Saturday 30 April 2022

Clint Eastwood Photo Opportunity #23

Clint Eastwood Photo Opportunity #23

As well as being featured prominently in the ‘which way’ movies, The Palomino Club of North Hollywood (1949-1995) was the most important venue for Country Music on the West Coast, and arguably second in the U.S. only to the Grand Ole Opry. It was a mandatory stop for the biggest stars in Country Music for decades. This tiny, widely unknown club has left a lasting influence on the genre and its culture as we know it today.

Here’s a super photo of Clint at the Palomino Club during a party for the film Any Which Way You Can taken on 16th July 1980.

My thanks to Kevin Walsh for this great find.

Saturday 23 April 2022

Burning Bridges original full page advertisement

Burning Bridges original full page advertisement 

Here is a very special and rarely seen original U.S. advertisement for Clint’s 7” single release, Burning Bridges. The song was of course featured in Kelly’s Heroes - and Clint was invited to record his own rendition of the song for release. The record was released on the Certron label and carried the Cat# C-10010.

This full page advertisement measures 14” x 10” and appeared in the music industry trade magazine, Cash Box on July 11th, 1970. The main image of Clint (in character as Kelly) was also featured on the record’s picture cover sleeve and makes for a wonderful companion piece.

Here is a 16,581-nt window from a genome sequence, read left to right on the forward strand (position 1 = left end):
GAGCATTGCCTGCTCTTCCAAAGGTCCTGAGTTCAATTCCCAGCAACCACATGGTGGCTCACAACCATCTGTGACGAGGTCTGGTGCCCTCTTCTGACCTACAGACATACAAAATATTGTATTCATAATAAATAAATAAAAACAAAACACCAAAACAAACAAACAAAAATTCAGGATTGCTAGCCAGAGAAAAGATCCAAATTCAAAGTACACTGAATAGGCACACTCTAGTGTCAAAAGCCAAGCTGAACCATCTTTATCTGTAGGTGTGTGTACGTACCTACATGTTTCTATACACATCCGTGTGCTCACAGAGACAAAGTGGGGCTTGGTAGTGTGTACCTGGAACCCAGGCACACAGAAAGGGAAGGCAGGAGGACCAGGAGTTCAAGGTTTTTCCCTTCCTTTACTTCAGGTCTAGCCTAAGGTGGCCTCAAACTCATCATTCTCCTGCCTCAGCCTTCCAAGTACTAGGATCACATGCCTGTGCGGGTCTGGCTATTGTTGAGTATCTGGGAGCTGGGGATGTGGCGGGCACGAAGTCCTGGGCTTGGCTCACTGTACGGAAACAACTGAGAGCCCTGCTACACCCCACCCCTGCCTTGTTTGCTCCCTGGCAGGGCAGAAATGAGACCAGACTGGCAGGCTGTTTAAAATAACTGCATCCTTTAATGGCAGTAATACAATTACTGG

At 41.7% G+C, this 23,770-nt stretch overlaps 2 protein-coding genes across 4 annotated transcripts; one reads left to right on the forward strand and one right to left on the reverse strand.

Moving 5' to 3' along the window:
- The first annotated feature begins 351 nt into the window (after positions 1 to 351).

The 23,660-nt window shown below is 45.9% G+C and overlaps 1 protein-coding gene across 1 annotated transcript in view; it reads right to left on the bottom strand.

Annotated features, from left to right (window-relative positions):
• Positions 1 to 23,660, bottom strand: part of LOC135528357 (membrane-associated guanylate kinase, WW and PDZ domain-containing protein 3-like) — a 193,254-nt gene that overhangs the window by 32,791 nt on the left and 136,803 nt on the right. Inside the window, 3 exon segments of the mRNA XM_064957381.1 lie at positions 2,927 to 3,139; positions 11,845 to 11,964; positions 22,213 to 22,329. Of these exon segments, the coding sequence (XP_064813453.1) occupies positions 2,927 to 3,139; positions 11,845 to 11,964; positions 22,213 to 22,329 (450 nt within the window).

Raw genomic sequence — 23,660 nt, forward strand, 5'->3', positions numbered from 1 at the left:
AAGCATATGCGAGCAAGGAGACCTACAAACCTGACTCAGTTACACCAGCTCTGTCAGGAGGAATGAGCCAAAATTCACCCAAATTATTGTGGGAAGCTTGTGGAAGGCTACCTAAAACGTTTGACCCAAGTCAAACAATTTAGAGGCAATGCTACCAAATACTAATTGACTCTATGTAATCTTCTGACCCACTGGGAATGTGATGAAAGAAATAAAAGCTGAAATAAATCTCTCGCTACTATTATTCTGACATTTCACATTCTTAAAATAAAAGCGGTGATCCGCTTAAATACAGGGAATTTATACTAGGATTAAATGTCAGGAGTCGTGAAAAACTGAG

I have to thank my very dear and longtime friend Dave Worrall who very kindly sent me this rare piece along with many other wonderful pieces - all of which I will be featuring here on the Archive. Thank you buddy. 

Below: The original 7" single of Burning Bridges

Thursday 21 April 2022

Ennio review – Giuseppe Tornatore’s heartfelt tribute to film composer Morricone

Ennio review – Giuseppe Tornatore’s heartfelt tribute to film composer Morricone
The Guardian, Leslie Felperin, Wed 20 Apr 2022

The maestro talks about what drove his famous scores while actors, directors and musical peers celebrate his contribution to cinema.
This documentary represents a painstakingly detailed, fantastically entertaining, and profoundly exhausting deep dive into the career of the hyper-prolific Italian composer Ennio Morricone, known best perhaps for his orchestral scores for Sergio Leone (including the so-called Dollars Trilogy and Once Upon a Time in the West), Gillo Pontecorvo’s The Battle of Algiers, Bernardo Bertolucci’s 1900 – and a whole bunch of American films, ranging from the great (Terrence Malick’s Days of Heaven, Brian De Palma’s The Untouchables) to the abominable (Quentin Tarantino’s The Hateful Eight).